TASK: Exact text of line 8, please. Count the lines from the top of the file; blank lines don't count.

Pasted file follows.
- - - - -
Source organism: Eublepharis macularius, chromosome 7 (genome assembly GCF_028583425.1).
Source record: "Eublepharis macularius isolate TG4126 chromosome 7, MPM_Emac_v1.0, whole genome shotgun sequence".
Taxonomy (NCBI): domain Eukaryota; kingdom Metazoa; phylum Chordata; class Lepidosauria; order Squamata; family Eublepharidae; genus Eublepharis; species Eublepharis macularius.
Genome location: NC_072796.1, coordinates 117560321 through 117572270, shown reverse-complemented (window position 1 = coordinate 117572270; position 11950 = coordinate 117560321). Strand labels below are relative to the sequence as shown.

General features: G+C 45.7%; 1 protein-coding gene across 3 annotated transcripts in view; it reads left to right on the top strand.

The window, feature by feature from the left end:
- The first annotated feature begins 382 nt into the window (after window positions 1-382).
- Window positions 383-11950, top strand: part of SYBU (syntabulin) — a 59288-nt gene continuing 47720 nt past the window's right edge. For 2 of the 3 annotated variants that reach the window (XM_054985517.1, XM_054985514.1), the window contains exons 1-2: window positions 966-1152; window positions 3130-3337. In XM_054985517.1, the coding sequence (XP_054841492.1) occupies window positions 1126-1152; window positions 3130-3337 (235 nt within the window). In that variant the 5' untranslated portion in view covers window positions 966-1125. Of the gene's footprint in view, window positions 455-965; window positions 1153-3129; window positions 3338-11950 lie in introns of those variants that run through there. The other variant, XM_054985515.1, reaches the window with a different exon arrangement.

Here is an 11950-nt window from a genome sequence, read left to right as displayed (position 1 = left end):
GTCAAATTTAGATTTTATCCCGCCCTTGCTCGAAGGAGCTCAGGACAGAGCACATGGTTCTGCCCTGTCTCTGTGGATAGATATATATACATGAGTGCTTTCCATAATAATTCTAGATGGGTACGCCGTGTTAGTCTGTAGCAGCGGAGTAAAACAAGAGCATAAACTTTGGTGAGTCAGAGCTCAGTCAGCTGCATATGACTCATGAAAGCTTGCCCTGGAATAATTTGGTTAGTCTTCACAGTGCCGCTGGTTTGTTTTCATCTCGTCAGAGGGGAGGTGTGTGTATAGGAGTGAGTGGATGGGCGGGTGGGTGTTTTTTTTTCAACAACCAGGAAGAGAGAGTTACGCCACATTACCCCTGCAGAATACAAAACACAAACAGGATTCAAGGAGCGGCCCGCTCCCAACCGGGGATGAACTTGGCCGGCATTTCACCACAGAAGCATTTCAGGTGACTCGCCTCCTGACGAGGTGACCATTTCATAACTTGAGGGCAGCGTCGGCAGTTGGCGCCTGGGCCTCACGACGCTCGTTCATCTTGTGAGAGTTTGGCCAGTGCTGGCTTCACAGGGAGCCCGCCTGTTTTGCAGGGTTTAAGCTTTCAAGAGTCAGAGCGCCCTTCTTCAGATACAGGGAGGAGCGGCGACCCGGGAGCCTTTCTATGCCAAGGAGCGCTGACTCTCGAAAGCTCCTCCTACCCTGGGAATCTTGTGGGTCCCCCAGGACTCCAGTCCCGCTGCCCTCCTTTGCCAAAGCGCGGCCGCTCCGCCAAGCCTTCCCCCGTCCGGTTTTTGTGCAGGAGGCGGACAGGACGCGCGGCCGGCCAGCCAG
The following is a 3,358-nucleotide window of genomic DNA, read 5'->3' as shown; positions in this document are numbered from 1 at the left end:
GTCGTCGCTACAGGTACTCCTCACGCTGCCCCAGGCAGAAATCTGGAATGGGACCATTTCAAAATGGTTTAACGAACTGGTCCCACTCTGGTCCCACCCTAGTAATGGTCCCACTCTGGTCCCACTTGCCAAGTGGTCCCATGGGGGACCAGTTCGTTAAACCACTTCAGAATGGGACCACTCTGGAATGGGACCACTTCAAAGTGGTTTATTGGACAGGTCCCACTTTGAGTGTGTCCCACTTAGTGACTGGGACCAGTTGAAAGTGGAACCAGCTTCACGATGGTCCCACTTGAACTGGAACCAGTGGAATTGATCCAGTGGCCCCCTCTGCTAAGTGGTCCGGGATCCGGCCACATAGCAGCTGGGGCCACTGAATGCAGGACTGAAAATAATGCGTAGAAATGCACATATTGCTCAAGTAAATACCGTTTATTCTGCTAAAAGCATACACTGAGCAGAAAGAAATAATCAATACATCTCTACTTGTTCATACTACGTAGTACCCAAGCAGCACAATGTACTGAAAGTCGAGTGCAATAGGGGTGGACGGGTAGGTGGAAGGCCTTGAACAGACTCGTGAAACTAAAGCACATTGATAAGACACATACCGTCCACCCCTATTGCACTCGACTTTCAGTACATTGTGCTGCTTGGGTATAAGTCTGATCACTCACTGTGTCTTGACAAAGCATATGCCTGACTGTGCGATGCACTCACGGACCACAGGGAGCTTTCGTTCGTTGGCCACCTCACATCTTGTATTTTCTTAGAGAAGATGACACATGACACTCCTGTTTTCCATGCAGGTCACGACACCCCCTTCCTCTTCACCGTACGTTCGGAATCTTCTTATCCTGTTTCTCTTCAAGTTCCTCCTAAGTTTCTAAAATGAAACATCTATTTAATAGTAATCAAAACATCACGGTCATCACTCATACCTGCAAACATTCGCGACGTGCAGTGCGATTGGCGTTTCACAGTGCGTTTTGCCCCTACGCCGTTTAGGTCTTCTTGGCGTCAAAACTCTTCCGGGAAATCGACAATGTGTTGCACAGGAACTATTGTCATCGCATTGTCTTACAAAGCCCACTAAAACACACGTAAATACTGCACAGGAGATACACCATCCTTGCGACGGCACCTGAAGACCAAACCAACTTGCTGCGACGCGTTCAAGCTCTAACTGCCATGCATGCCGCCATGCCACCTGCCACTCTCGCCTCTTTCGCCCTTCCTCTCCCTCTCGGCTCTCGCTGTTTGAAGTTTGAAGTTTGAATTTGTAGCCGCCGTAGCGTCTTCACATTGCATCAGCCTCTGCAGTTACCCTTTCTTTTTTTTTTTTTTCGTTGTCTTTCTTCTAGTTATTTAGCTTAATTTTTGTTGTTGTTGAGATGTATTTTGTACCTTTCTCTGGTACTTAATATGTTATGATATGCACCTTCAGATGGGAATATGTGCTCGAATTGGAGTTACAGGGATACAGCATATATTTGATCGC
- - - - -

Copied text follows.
- Window positions 383-11950, top strand: part of SYBU (syntabulin) — a 59288-nt gene continuing 47720 nt past the window's right edge. For 2 of the 3 annotated variants that reach the window (XM_054985517.1, XM_054985514.1), the window contains exons 1-2: window positions 966-1152; window positions 3130-3337. In XM_054985517.1, the coding sequence (XP_054841492.1) occupies window positions 1126-1152; window positions 3130-3337 (235 nt within the window). In that variant the 5' untranslated portion in view covers window positions 966-1125. Of the gene's footprint in view, window positions 455-965; window positions 1153-3129; window positions 3338-11950 lie in introns of those variants that run through there. The other variant, XM_054985515.1, reaches the window with a different exon arrangement.